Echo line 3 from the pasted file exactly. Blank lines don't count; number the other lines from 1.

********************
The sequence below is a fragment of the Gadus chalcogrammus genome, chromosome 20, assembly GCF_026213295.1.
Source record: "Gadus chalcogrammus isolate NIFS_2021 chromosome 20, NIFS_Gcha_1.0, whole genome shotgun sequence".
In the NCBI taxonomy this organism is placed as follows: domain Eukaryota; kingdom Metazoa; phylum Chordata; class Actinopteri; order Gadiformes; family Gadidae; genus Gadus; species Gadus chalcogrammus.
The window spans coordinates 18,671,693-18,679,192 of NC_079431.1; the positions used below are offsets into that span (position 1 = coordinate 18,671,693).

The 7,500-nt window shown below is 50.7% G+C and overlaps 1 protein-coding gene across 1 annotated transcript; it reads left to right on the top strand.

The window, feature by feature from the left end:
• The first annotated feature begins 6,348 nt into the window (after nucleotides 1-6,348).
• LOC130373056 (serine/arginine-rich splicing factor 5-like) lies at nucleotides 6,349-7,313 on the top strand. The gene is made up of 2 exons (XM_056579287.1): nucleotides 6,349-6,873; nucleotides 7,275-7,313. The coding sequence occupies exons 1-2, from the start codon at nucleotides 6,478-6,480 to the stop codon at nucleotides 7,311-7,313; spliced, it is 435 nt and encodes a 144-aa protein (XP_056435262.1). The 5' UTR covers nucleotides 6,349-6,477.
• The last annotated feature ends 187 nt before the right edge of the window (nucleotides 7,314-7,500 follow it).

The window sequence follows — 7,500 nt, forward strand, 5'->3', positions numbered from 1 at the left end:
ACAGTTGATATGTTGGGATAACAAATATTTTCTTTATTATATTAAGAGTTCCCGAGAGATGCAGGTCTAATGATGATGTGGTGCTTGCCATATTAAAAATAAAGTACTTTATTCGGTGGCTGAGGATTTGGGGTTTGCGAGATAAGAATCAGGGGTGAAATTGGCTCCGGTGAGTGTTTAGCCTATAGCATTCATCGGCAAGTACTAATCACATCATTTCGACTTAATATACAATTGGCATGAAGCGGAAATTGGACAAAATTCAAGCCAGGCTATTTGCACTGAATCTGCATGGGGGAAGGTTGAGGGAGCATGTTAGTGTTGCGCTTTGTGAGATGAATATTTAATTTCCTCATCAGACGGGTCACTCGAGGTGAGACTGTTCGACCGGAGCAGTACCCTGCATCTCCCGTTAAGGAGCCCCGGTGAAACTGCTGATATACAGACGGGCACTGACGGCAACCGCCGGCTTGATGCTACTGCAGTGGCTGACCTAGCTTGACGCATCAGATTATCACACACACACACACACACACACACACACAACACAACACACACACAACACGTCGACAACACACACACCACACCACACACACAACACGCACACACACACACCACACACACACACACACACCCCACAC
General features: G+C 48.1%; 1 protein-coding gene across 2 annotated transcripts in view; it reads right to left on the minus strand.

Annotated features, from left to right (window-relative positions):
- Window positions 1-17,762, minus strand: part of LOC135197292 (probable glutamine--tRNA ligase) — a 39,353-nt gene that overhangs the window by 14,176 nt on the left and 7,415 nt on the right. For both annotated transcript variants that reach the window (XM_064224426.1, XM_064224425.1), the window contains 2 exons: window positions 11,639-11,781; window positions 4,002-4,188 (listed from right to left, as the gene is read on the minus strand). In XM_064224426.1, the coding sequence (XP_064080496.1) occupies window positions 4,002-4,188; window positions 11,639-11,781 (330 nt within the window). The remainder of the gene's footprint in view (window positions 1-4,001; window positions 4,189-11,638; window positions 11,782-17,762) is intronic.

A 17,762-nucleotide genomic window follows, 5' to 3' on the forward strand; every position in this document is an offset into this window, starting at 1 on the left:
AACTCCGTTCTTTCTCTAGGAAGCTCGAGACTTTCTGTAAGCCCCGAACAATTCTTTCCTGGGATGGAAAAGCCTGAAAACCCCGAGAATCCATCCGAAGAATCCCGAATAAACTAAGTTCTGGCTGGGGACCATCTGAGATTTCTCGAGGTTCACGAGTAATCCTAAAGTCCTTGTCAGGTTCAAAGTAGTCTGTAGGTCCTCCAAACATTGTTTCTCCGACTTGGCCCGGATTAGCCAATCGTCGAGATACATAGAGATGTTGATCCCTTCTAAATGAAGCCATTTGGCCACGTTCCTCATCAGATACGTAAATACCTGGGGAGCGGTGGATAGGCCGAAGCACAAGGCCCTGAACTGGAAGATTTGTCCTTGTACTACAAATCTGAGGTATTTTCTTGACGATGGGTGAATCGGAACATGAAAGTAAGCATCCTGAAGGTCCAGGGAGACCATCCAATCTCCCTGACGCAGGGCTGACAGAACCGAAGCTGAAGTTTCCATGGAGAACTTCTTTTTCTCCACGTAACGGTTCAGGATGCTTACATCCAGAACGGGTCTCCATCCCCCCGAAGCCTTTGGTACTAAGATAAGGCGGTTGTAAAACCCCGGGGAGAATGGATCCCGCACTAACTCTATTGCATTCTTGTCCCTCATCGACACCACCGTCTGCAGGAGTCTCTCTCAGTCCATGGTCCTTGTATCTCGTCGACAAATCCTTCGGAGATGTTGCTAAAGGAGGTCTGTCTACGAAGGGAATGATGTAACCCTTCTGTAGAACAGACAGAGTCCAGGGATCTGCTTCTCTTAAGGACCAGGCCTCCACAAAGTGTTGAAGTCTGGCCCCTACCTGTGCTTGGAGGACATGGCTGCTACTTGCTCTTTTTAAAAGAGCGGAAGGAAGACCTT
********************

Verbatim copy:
In the NCBI taxonomy this organism is placed as follows: domain Eukaryota; kingdom Metazoa; phylum Chordata; class Actinopteri; order Gadiformes; family Gadidae; genus Gadus; species Gadus chalcogrammus.